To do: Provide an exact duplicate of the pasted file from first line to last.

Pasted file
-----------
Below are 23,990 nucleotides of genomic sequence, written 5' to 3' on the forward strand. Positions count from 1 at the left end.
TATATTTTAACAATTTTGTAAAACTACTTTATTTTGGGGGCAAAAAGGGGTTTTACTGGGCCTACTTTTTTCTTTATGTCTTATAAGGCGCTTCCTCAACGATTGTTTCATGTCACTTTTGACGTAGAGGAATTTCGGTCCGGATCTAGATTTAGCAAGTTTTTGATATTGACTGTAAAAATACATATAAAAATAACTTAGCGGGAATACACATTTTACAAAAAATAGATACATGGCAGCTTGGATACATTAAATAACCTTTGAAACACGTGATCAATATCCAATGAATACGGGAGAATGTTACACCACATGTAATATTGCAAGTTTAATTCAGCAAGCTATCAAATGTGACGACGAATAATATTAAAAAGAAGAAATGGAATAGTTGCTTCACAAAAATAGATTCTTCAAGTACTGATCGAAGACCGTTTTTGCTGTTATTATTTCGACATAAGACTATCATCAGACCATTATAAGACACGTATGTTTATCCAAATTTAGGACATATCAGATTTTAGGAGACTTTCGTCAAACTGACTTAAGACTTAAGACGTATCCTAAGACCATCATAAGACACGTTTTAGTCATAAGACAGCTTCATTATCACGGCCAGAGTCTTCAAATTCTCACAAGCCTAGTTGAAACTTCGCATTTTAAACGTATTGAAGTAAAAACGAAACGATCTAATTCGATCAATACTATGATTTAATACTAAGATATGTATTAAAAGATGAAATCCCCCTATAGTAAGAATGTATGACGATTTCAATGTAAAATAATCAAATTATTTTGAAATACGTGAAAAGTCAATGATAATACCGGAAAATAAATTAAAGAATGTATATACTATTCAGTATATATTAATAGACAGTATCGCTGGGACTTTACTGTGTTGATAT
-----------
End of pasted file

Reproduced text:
Below are 23,990 nucleotides of genomic sequence, written 5' to 3' on the forward strand. Positions count from 1 at the left end.
TATATTTTAACAATTTTGTAAAACTACTTTATTTTGGGGGCAAAAAGGGGTTTTACTGGGCCTACTTTTTTCTTTATGTCTTATAAGGCGCTTCCTCAACGATTGTTTCATGTCACTTTTGACGTAGAGGAATTTCGGTCCGGATCTAGATTTAGCAAGTTTTTGATATTGACTGTAAAAATACATATAAAAATAACTTAGCGGGAATACACATTTTACAAAAAATAGATACATGGCAGCTTGGATACATTAAATAACCTTTGAAACACGTGATCAATATCCAATGAATACGGGAGAATGTTACACCACATGTAATATTGCAAGTTTAATTCAGCAAGCTATCAAATGTGACGACGAATAATATTAAAAAGAAGAAATGGAATAGTTGCTTCACAAAAATAGATTCTTCAAGTACTGATCGAAGACCGTTTTTGCTGTTATTATTTCGACATAAGACTATCATCAGACCATTATAAGACACGTATGTTTATCCAAATTTAGGACATATCAGATTTTAGGAGACTTTCGTCAAACTGACTTAAGACTTAAGACGTATCCTAAGACCATCATAAGACACGTTTTAGTCATAAGACAGCTTCATTATCACGGCCAGAGTCTTCAAATTCTCACAAGCCTAGTTGAAACTTCGCATTTTAAACGTATTGAAGTAAAAACGAAACGATCTAATTCGATCAATACTATGATTTAATACTAAGATATGTATTAAAAGATGAAATCCCCCTATAGTAAGAATGTATGACGATTTCAATGTAAAATAATCAAATTATTTTGAAATACGTGAAAAGTCAATGATAATACCGGAAAATAAATTAAAGAATGTATATACTATTCAGTATATATTAATAGACAGTATCGCTGGGACTTTACTGTGTTGATAT